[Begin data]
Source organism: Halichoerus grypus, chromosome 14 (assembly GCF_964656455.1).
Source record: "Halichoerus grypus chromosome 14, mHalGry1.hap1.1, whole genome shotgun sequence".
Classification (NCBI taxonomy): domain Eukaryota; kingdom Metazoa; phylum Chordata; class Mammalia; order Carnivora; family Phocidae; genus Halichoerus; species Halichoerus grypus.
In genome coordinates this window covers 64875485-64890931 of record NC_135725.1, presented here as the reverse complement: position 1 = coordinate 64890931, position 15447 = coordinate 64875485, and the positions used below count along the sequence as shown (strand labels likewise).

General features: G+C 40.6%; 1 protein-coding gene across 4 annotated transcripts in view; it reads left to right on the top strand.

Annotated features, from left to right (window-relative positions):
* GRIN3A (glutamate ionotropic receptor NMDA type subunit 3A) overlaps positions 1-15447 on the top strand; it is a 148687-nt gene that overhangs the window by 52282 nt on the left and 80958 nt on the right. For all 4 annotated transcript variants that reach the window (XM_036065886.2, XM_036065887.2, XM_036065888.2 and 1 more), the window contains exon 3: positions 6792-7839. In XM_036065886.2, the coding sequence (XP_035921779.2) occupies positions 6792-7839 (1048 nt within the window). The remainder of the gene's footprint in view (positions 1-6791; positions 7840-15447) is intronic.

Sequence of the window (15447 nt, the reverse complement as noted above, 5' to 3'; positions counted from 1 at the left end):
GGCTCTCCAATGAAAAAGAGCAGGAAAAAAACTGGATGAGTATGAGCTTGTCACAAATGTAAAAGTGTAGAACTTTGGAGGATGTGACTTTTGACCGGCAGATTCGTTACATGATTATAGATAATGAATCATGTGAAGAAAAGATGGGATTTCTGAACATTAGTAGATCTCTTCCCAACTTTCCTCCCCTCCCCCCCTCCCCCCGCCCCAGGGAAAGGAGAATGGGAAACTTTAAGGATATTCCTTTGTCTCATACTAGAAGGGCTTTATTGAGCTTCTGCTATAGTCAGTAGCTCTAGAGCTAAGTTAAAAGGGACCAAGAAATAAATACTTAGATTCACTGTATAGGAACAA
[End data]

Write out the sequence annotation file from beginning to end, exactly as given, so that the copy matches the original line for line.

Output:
Source organism: Halichoerus grypus, chromosome 14 (assembly GCF_964656455.1).
Source record: "Halichoerus grypus chromosome 14, mHalGry1.hap1.1, whole genome shotgun sequence".
Classification (NCBI taxonomy): domain Eukaryota; kingdom Metazoa; phylum Chordata; class Mammalia; order Carnivora; family Phocidae; genus Halichoerus; species Halichoerus grypus.
In genome coordinates this window covers 64875485-64890931 of record NC_135725.1, presented here as the reverse complement: position 1 = coordinate 64890931, position 15447 = coordinate 64875485, and the positions used below count along the sequence as shown (strand labels likewise).

General features: G+C 40.6%; 1 protein-coding gene across 4 annotated transcripts in view; it reads left to right on the top strand.

Annotated features, from left to right (window-relative positions):
* GRIN3A (glutamate ionotropic receptor NMDA type subunit 3A) overlaps positions 1-15447 on the top strand; it is a 148687-nt gene that overhangs the window by 52282 nt on the left and 80958 nt on the right. For all 4 annotated transcript variants that reach the window (XM_036065886.2, XM_036065887.2, XM_036065888.2 and 1 more), the window contains exon 3: positions 6792-7839. In XM_036065886.2, the coding sequence (XP_035921779.2) occupies positions 6792-7839 (1048 nt within the window). The remainder of the gene's footprint in view (positions 1-6791; positions 7840-15447) is intronic.

Sequence of the window (15447 nt, the reverse complement as noted above, 5' to 3'; positions counted from 1 at the left end):
GGCTCTCCAATGAAAAAGAGCAGGAAAAAAACTGGATGAGTATGAGCTTGTCACAAATGTAAAAGTGTAGAACTTTGGAGGATGTGACTTTTGACCGGCAGATTCGTTACATGATTATAGATAATGAATCATGTGAAGAAAAGATGGGATTTCTGAACATTAGTAGATCTCTTCCCAACTTTCCTCCCCTCCCCCCCTCCCCCCGCCCCAGGGAAAGGAGAATGGGAAACTTTAAGGATATTCCTTTGTCTCATACTAGAAGGGCTTTATTGAGCTTCTGCTATAGTCAGTAGCTCTAGAGCTAAGTTAAAAGGGACCAAGAAATAAATACTTAGATTCACTGTATAGGAACAA